Choose what you need the most. :D
     
  11. TheWilltoAct

    TheWilltoAct I am observe

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    Now I think we're both misunderstanding one another. As I said earlier commerce and specialists are comparable in that both economic units are capable of producing :science: and/or :gold:.

    In regards to 'Maximizing' your commerce...
    In a cottage economy commerce is relatively common and I don't need to be bent out of shape about making sure every 1 :commerce: is turned into 1 :science:. With a less than 100% slider I can produce science and gold, I am now free to use my surplus :commerce: to pay the bills where cities in a Hammer Economy, as you've described, would be forced to build :gold:.
     
  12. ColossusXXIII

    ColossusXXIII Warlord

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    @TMIT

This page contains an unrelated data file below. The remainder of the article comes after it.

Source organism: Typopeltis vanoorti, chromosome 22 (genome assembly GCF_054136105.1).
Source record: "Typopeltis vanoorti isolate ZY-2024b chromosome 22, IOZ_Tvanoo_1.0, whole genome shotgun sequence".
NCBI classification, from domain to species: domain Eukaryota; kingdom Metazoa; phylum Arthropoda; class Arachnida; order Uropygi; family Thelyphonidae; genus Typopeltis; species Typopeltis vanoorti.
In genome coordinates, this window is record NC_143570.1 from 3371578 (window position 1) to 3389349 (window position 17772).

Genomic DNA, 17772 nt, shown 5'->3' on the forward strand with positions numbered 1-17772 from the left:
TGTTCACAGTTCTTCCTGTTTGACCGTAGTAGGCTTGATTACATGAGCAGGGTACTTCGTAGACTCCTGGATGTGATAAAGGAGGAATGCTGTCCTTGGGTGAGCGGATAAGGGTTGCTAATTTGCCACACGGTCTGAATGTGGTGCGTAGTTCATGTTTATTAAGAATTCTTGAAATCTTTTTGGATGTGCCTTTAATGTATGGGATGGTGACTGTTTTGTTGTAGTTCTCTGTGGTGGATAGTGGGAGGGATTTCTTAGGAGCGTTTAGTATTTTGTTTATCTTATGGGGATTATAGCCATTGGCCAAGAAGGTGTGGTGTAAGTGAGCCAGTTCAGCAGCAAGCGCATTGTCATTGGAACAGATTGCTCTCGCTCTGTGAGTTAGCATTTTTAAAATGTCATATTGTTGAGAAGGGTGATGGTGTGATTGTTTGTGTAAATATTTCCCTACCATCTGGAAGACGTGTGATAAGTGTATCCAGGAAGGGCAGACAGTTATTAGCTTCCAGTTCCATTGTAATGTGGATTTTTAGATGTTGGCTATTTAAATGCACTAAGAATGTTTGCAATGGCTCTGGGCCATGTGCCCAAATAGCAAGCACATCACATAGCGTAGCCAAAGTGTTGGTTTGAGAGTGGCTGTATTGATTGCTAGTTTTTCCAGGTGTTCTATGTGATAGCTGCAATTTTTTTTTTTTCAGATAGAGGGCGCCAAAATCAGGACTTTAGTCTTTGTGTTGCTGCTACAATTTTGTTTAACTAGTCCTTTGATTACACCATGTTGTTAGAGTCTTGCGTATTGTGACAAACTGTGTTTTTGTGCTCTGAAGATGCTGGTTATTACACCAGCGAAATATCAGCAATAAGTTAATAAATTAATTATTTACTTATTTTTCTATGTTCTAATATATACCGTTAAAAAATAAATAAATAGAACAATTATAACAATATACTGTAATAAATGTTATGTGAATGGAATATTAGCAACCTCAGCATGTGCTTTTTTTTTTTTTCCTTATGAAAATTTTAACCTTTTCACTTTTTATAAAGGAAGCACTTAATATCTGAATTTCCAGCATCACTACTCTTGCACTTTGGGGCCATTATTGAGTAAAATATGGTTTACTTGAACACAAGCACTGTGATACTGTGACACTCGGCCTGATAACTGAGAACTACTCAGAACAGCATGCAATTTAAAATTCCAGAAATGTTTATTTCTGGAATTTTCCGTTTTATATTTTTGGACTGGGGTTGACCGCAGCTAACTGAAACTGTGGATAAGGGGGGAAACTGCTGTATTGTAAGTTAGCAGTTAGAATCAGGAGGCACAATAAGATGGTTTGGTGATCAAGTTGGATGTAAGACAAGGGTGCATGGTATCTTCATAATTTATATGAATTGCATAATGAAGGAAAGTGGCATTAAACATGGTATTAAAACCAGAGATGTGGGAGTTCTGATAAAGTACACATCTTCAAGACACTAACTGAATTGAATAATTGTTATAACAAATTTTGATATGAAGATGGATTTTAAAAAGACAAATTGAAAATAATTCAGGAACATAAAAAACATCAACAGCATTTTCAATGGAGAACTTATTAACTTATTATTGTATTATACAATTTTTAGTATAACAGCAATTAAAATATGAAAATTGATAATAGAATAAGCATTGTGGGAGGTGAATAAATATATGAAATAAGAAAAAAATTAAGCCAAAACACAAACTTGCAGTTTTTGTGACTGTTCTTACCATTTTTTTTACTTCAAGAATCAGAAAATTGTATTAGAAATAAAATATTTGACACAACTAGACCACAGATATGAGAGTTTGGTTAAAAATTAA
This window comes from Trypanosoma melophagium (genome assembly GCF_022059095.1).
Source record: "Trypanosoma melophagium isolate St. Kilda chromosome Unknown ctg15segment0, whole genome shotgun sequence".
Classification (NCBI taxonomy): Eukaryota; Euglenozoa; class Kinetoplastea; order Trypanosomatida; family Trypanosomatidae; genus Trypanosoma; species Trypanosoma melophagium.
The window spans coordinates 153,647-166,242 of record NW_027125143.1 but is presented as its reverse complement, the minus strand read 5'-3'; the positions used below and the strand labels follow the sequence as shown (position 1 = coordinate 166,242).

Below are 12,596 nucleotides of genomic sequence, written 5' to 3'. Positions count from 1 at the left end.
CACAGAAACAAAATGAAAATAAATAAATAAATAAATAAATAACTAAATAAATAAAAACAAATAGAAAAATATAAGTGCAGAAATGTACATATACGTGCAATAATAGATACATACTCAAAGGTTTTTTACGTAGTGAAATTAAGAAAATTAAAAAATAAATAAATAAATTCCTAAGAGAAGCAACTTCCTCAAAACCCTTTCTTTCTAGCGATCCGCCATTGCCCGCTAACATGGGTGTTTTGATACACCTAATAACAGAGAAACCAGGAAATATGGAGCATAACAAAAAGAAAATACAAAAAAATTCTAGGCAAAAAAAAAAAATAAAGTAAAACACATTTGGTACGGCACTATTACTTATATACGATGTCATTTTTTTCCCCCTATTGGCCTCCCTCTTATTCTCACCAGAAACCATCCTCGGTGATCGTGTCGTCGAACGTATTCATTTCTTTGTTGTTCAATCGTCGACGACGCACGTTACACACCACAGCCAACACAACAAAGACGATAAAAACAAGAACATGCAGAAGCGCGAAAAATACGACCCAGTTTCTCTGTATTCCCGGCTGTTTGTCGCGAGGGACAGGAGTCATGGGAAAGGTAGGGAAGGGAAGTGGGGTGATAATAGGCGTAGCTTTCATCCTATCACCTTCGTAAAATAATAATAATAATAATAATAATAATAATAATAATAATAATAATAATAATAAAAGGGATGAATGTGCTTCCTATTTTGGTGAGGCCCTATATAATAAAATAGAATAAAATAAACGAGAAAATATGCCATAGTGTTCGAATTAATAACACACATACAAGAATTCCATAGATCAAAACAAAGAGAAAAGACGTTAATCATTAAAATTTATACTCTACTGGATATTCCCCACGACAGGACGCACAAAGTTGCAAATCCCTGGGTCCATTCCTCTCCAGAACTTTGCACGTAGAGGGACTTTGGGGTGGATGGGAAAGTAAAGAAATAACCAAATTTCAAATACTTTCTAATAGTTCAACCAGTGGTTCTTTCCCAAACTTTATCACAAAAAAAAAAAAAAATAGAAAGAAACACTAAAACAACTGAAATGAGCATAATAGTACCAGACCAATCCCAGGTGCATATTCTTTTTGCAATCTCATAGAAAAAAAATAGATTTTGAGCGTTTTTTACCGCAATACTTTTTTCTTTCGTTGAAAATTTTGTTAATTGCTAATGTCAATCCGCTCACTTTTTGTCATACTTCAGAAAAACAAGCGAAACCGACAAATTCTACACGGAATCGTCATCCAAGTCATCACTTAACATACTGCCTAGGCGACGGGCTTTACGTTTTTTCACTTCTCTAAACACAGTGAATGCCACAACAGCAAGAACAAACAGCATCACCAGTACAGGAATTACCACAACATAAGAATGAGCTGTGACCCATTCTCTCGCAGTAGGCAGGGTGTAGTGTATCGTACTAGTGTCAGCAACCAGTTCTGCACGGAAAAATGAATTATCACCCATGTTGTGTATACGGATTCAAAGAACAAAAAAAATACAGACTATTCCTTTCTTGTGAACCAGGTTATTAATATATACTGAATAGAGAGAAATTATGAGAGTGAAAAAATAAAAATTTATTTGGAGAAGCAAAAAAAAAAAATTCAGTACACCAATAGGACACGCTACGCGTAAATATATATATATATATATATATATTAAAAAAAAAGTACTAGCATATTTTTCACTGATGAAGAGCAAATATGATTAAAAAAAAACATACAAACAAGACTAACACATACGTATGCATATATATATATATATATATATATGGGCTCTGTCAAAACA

I'm not going to reply point by point, but in general...

    I think your last post was very well thought out, and that many of your statements were correct.

    With regards to rushing, I tend to rush early (though not always) with as few as 5 units sometimes. It's a huge gamble, but it usually pays off well for me. Though nothing is guaranteed when rushing even with 10 units, even less so with 5. I do analyze my targets first, I scout there land well plus follow their research through espionage to determine my rush timing. Also yes, i do avoid certain targets sitting bull being a perfect example. That's where adaptability comes into play... War is an important part of the game for me just like trading. Perhaps I should try some more iso starts...

    Anyways great post, and thanks again for bringing some added balance to the topic. I think there is much common ground to be shared. also You are right, cottages are great in certain situations and a CE is certainly viable. For me however, neither seem to yield the best results most of the time... therefore i avoid using them (perhaps too much), and certainly I try not to base my economy around them.
     
  13. ColossusXXIII

    ColossusXXIII Warlord

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    @Kossin

    thanks for taking the time to break down the numbers for us... great post and good points... i still think many things can't be easily quantified, and that in game experience is valuable, but seeing a clear break down of the numbers is by far more helpful. Thanks again